October is National Dwarfism Awareness Month

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Many people associate October with breast cancer awareness.  What you may not know is that October is also National Dwarfism Awareness Month.

Little People of America, a national organization that provides peer, parent and medical support for people with dwarfism and their families, declared October National Dwarfism Awareness Month in September of 2011.  In designating an official month for dwarfism awareness, LPA hoped to raise positive awareness around dwarfism, address common misconceptions surrounding little people and increase opportunities for people with dwarfism across the country.

For local little person Kaitlyn Betts, the month of October is an opportunity to educate the public and create awareness.  “We’re normal people,” says Betts. “We can be your politician, your doctor, your lawyer, your mechanic. It’s about awareness of the little people in the community and how to approach people with dwarfism, what to do and what not to do.”

Betts and her son Caleb have achondroplasia, one of over 200 distinct forms of dwarfism.  This form of short-limbed dwarfism is caused by an inability to convert cartilage to bone, particularly in the long bones of the arms and legs.  “Your torso is the same size as mine,” explains Betts. “But my head is a little bigger than yours, and my arms and legs are smaller.”

Achondroplasia is caused by a mutation in the FGFR3 gene.  A baby born to an individual with achondroplasia like Kaitlyn will not necessarily be a little person; there is only a 50% chance of passing on the gene with each pregnancy.  “I obviously carry the gene because I had Caleb,” says Betts, “but if I had another baby, it’s not 100% sure that I would have another little person child.” It’s also possible for two people of average height to have a little person child.  In fact, most cases of achondroplasia are not inherited; approximately 80% of individuals with achondroplasia are born to parents with normal stature.

For Betts, Dwarfism Awareness Month is an opportunity to clarify the terminology surrounding little people.  Many people may not know that the term “midget” is an inappropriate and highly offensive word for most little people.  In fact, the LPA has registered a complaint with the FCC over use of the “m-word.” The term dates back to PT Barnum days, when so-called “midgets” were part of the entertainment.  “Words are important,” says Betts. “It’s about how we are perceived to society. Little people aren’t a sideshow or entertainment.”’

Growing up with achondroplasia, Betts felt fortunate to be protected by her parents, and teachers and to receive the accommodations she needed to be successful in the classroom.  “Now as a parent looking at my son who has the same as me I want to be that shield, but with him, I have to let him have those moments by himself and be able to stand up for himself.”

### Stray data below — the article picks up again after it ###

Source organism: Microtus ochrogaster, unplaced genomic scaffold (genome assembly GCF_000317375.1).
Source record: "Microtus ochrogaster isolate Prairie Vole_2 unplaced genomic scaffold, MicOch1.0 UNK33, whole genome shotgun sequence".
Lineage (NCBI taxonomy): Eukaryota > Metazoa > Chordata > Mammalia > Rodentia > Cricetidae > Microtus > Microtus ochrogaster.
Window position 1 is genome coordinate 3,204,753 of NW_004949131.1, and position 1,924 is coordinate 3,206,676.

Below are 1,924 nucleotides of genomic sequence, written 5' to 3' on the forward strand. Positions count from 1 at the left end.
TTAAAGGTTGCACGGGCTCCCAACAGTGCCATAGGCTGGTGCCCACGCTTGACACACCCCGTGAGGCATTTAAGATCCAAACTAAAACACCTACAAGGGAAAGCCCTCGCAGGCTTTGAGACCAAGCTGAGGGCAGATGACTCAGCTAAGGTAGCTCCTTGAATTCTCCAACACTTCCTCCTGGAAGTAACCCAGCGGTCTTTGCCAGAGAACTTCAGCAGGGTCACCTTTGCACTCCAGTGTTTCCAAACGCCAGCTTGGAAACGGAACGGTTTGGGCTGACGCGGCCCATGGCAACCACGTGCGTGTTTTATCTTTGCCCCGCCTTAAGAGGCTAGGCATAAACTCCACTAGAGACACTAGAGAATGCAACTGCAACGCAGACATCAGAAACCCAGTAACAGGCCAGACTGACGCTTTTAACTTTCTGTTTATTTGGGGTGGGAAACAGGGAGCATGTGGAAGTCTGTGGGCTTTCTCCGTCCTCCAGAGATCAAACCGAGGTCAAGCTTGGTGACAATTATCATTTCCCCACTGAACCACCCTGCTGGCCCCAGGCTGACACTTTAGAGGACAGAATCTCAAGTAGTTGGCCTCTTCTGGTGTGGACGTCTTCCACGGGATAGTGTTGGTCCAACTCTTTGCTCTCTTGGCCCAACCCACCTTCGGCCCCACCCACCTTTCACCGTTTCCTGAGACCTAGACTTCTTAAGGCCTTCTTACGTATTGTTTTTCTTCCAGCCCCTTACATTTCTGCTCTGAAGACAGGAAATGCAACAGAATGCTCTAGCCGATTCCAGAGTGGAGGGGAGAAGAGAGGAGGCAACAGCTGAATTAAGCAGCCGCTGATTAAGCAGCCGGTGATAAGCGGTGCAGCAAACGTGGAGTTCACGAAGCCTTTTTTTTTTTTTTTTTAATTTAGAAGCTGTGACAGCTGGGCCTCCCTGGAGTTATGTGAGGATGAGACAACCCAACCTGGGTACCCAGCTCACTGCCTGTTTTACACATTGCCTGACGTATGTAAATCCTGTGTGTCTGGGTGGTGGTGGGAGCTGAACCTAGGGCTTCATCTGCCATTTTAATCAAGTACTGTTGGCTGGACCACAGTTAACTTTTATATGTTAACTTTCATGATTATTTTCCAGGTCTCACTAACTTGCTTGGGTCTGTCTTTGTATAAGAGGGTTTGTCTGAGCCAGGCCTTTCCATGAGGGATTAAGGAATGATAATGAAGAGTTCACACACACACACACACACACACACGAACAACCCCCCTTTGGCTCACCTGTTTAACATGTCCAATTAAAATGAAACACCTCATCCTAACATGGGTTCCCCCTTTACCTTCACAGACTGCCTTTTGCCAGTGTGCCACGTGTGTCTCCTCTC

Caleb Betts

In his Bright Beginnings classroom at Lebanon Road Elementary, Betts has tried to strike a balance between providing the modifications her son needs to navigate the classroom while also preparing him for life in a world of average-sized people.  Caleb has a stool to rest his feet on (so they don’t dangle and fall asleep), a series of stools to use around the classroom and lowered hooks and cubbies, but Betts hasn’t asked them to make major modifications like lowering sinks or countertops.  

“He’s going to live in this average-height world for the rest of his life.  The average height world isn’t going to adapt to him, he’s going to have to adapt to it,” says Betts.  “I would love every counter he goes to to be lowered by two feet so he can have a normal experience like his friends, but that’s not going to happen, that’s just not realistic in this society.”

Betts also prioritizes being active in Little People of America.  “I make sure we’re involved in LPA community big time,” says Betts.  “The LPA community is our safe haven when we need it.” For four-year-old Caleb, who’s just starting to realize he’s different than his same-aged peers, LPA provides a critical opportunity for him to understand and accept himself as well as socialize with like-sized peers.  At the LPA conference in Atlanta this past month, Caleb was thrilled to make fast friends with two little people peers with whom he was able to run around and play eye-to-eye. “He can have that in Mint Hill,” says Betts, “but it’s not the same when he plays with an average-sized friend, and they have to slow down because of him.”

Betts’ ultimate message is clear: education is important.  “If your child ever has a question about us, about Caleb, about me, just ask,” says Betts.  “I’d rather you ask questions and not hide your own child from him. Don’t hinder a teaching opportunity.  I don’t want people to ever think they can’t ask me a question.”

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Mary Beth Foster
Mary Beth Foster works part time as an essay specialist at Charlotte Latin School and full time as a mom to her eight-year-old daughter Hannah and her six-year-old son Henry. Prior to having children, she worked as a high school English teacher for nine years. Most recently, she chaired the English department at Queen's Grant High School. She and her husband have lived in Mint Hill with their children and their cats since 2011. Email: marybeth@minthilltimes.com